Microsoft badmouths Google competition - again
'Get your superior customer service here, darlink'
The days of Microsoft being able to ignore the competition or overstep “dirty words” are long gone, as evidenced by a corporate Office 2010 blog post written by the company’s customer service and support veep yesterday.
Perhaps Barbara Gordon has heeded the cry from her workmate Frank X Shaw, who late last week urged Microsoft staff to accentuate the software giant’s positives to anyone who cared to listen.
In a defensive post, Gordon takes a swipe at Google Docs in the second paragraph of her missive.
Sipping straight from Shaw’s Kool-Aid, Gordon noted that through her “conversations with friends, family, and with many of our largest customers that once they do need help, they are glad that we are there.” All of which fits in with Shaw’s mantra to the Redmonian troupe to big up Microsoft’s successes.
“The launch of Office 2010 earlier this month reminded me just how much this makes us different. When was the last time you called Google for help recovering a lost Google Doc?” asked Gordon.
“Were you even able to find a number? My guess is, no. In my opinion and the opinion of others, Google simply does not provide that level of service.”
Cue the sales pitch for Office 2010 and SharePoint 2010, which Gordon claimed comes bundled with superior support over the rivals.
But the very fact that Microsoft now has to speak to its customers about Google, shows just how much the company feels under pressure in the office productivity software game.
Gordon goes on at some length about the different types of support Microsoft has to offer to its customers, including via its Office.com website, on Twitter and Facebook, and even that quaint old method of being available on the telephone.
But she’s also quick to give the whole thing a reality check.
“Ideally, customers would never even have to reach out for help when using our products. But since that is not yet a reality for any company, we want our customers to feel confident that Microsoft will provide the best service and support tools and capabilities, allowing us to deliver a much better support experience versus our competitors.”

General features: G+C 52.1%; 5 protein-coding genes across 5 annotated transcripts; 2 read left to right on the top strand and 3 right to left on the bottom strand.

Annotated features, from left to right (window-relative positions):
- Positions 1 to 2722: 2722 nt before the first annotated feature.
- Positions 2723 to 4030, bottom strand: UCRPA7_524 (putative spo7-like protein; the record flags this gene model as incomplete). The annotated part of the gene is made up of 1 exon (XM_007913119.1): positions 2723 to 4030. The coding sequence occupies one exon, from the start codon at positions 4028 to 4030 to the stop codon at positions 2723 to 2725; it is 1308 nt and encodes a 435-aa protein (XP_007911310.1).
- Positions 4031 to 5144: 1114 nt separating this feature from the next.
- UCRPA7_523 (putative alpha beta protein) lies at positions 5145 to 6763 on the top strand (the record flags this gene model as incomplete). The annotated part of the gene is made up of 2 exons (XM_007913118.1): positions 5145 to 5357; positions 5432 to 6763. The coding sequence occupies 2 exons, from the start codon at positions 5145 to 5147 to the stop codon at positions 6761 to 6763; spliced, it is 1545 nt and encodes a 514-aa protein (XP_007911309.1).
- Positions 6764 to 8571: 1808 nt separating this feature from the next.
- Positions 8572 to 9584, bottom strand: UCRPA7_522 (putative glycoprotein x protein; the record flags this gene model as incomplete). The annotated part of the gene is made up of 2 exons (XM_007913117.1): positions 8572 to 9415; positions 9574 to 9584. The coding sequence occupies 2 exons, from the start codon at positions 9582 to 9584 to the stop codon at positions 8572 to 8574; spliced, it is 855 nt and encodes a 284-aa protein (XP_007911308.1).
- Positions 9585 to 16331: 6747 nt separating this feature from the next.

But doth the lady protest against Google too much? Arguably, yes. Office 2010 only hit retail shelves earlier this month along with Office Apps - which is Microsoft’s online rival to Google Docs.
That said, it will be months before we get a better picture of what impact, if any, the launch has had on Microsoft’s sales, and indeed whether it’s suffered because of the Mountain View Chocolate Factory’s rival product.
However, the very fact that Gordon has taken time out to chide the competition suggests that Microsoft wonks are already looking over their shoulders. ®
Microsoft are claiming that it's really, really easy and painless to get support from them?
Erm.. Wrong question.
"When was the last time you called Google for help recovering a lost Google Doc?"
Shouldn't that be :
"When was the last time you lost a Google Doc?"
Microsoft have lost the plot. first: you don't loose a Google Doc. Google's got that thing so backed up it's ridiculous. Second: Google doesn't do phones. (Though I do consider that a huge failing on Google's part, one for which they should be spanked.) Google does however offer many forms of online help that Microsoft are patently unable to offer.
Microsoft would love to sell you something to solve your problem, even if what they are selling isn't related to your problem. Helping you actually solve it hasn't been something Microsoft has done for ten years. Microsoft’s customer support is /marginally acceptable/ if you are a big enough company with a good enough support contract. If you are a regular consumer or SMB who buys their software outside of SA agreements, fugeddaboutit.
You can’t “spin” Microsoft’s arrogantly anti-customer approach over the last ten years as somehow not sucking. As much as I fear Google’s privacy-obliterating tendencies, and would never want anything to do with the control freak in charge of Apple, Microsoft is not someone I can look at as a warm, fuzzy bear. They are perhaps marginally less horrific overall than either Google or Apple, depending on what you vale.
They do however completely suck at “interfacing” with their customers, something both Apple and Google excel at. (Though in different ways, obviously.)
This is now the third article in as many days demonstrating vividly how out of touch Microsoft is. It’s sad that a software company with so much promise is flushing everything down the drain on pride and the “vision” of their old-guard.
MS need some new blood who are capable of making them a company people actually WANT to use rather than a company they feel FORCED to use. Sadly the people in charge can’t understand that “current market share” has little bearing on “customer satisfaction.” Their footprint is eroding because people are abandoning them just as quick as they are able. Lock-ins and a monopolistic legacy have given them a standing list of customers, but unless they clean up their act it will dwindle away to nothing.
Remember that Steam for Macs has suddenly made Apple an actual viable platform for home use. If either Apple or Google (or Oracle?) start getting their act together and offering a realistic server platform (buy Red Hat or Novell?) then Microsoft is in some deep poop. The vision of those companies is murdering Microsoft as is. If they combine competitive technologies including a killer client platform (OSX or ChromeOS), a killer consumer platform (iOS or Android) with a server stack then Microsoft is done.
Adapt or die.